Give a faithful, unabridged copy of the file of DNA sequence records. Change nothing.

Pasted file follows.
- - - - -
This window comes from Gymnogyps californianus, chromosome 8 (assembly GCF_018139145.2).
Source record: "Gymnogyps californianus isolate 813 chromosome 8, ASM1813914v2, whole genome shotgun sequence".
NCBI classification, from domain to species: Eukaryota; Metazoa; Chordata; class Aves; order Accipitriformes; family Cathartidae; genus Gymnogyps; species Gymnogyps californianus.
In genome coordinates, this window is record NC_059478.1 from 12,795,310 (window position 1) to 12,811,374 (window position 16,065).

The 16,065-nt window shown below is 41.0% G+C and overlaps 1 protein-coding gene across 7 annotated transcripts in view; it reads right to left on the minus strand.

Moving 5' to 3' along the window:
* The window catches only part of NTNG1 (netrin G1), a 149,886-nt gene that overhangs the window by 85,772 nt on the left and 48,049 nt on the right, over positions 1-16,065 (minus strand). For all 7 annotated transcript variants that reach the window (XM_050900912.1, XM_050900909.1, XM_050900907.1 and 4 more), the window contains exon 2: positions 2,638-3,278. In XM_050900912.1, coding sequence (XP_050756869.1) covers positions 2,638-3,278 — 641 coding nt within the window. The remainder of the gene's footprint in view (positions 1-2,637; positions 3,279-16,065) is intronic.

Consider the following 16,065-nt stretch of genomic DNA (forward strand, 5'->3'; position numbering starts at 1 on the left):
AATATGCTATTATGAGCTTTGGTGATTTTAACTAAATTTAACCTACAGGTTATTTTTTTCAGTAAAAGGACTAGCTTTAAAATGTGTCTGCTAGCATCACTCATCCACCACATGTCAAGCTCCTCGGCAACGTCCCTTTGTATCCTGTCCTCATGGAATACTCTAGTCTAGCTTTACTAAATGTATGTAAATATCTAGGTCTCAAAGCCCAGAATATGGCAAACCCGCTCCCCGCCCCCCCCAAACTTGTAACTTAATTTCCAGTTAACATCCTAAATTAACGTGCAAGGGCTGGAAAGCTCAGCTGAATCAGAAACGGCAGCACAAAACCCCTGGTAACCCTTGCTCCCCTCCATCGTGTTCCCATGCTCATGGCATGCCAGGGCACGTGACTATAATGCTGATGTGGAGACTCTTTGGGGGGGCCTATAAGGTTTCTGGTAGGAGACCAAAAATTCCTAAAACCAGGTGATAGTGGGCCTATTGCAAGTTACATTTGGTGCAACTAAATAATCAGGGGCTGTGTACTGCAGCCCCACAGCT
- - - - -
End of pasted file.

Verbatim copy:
This window comes from Gymnogyps californianus, chromosome 8 (assembly GCF_018139145.2).
Source record: "Gymnogyps californianus isolate 813 chromosome 8, ASM1813914v2, whole genome shotgun sequence".
NCBI classification, from domain to species: Eukaryota; Metazoa; Chordata; class Aves; order Accipitriformes; family Cathartidae; genus Gymnogyps; species Gymnogyps californianus.
In genome coordinates, this window is record NC_059478.1 from 12,795,310 (window position 1) to 12,811,374 (window position 16,065).

The 16,065-nt window shown below is 41.0% G+C and overlaps 1 protein-coding gene across 7 annotated transcripts in view; it reads right to left on the minus strand.

Moving 5' to 3' along the window:
* The window catches only part of NTNG1 (netrin G1), a 149,886-nt gene that overhangs the window by 85,772 nt on the left and 48,049 nt on the right, over positions 1-16,065 (minus strand). For all 7 annotated transcript variants that reach the window (XM_050900912.1, XM_050900909.1, XM_050900907.1 and 4 more), the window contains exon 2: positions 2,638-3,278. In XM_050900912.1, coding sequence (XP_050756869.1) covers positions 2,638-3,278 — 641 coding nt within the window. The remainder of the gene's footprint in view (positions 1-2,637; positions 3,279-16,065) is intronic.

Consider the following 16,065-nt stretch of genomic DNA (forward strand, 5'->3'; position numbering starts at 1 on the left):
AATATGCTATTATGAGCTTTGGTGATTTTAACTAAATTTAACCTACAGGTTATTTTTTTCAGTAAAAGGACTAGCTTTAAAATGTGTCTGCTAGCATCACTCATCCACCACATGTCAAGCTCCTCGGCAACGTCCCTTTGTATCCTGTCCTCATGGAATACTCTAGTCTAGCTTTACTAAATGTATGTAAATATCTAGGTCTCAAAGCCCAGAATATGGCAAACCCGCTCCCCGCCCCCCCCAAACTTGTAACTTAATTTCCAGTTAACATCCTAAATTAACGTGCAAGGGCTGGAAAGCTCAGCTGAATCAGAAACGGCAGCACAAAACCCCTGGTAACCCTTGCTCCCCTCCATCGTGTTCCCATGCTCATGGCATGCCAGGGCACGTGACTATAATGCTGATGTGGAGACTCTTTGGGGGGGCCTATAAGGTTTCTGGTAGGAGACCAAAAATTCCTAAAACCAGGTGATAGTGGGCCTATTGCAAGTTACATTTGGTGCAACTAAATAATCAGGGGCTGTGTACTGCAGCCCCACAGCT